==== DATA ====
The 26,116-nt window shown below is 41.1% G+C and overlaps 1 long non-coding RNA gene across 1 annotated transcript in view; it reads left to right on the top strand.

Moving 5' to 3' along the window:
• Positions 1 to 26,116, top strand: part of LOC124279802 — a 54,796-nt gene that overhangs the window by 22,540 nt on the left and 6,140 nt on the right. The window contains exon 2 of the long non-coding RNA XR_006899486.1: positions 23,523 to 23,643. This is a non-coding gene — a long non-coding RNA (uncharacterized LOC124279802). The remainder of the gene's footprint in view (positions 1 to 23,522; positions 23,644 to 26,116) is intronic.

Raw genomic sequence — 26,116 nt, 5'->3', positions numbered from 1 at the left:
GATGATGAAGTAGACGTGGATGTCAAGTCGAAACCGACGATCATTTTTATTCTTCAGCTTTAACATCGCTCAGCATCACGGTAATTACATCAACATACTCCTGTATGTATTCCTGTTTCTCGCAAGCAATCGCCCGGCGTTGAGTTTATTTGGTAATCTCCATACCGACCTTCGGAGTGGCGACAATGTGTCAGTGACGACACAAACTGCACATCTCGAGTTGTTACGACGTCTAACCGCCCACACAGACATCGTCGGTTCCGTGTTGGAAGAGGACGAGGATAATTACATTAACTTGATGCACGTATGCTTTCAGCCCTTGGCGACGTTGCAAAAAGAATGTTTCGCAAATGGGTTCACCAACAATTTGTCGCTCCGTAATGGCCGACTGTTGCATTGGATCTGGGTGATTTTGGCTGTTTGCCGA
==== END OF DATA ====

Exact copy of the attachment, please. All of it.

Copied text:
The 26,116-nt window shown below is 41.1% G+C and overlaps 1 long non-coding RNA gene across 1 annotated transcript in view; it reads left to right on the top strand.

Moving 5' to 3' along the window:
• Positions 1 to 26,116, top strand: part of LOC124279802 — a 54,796-nt gene that overhangs the window by 22,540 nt on the left and 6,140 nt on the right. The window contains exon 2 of the long non-coding RNA XR_006899486.1: positions 23,523 to 23,643. This is a non-coding gene — a long non-coding RNA (uncharacterized LOC124279802). The remainder of the gene's footprint in view (positions 1 to 23,522; positions 23,644 to 26,116) is intronic.

Raw genomic sequence — 26,116 nt, 5'->3', positions numbered from 1 at the left:
GATGATGAAGTAGACGTGGATGTCAAGTCGAAACCGACGATCATTTTTATTCTTCAGCTTTAACATCGCTCAGCATCACGGTAATTACATCAACATACTCCTGTATGTATTCCTGTTTCTCGCAAGCAATCGCCCGGCGTTGAGTTTATTTGGTAATCTCCATACCGACCTTCGGAGTGGCGACAATGTGTCAGTGACGACACAAACTGCACATCTCGAGTTGTTACGACGTCTAACCGCCCACACAGACATCGTCGGTTCCGTGTTGGAAGAGGACGAGGATAATTACATTAACTTGATGCACGTATGCTTTCAGCCCTTGGCGACGTTGCAAAAAGAATGTTTCGCAAATGGGTTCACCAACAATTTGTCGCTCCGTAATGGCCGACTGTTGCATTGGATCTGGGTGATTTTGGCTGTTTGCCGA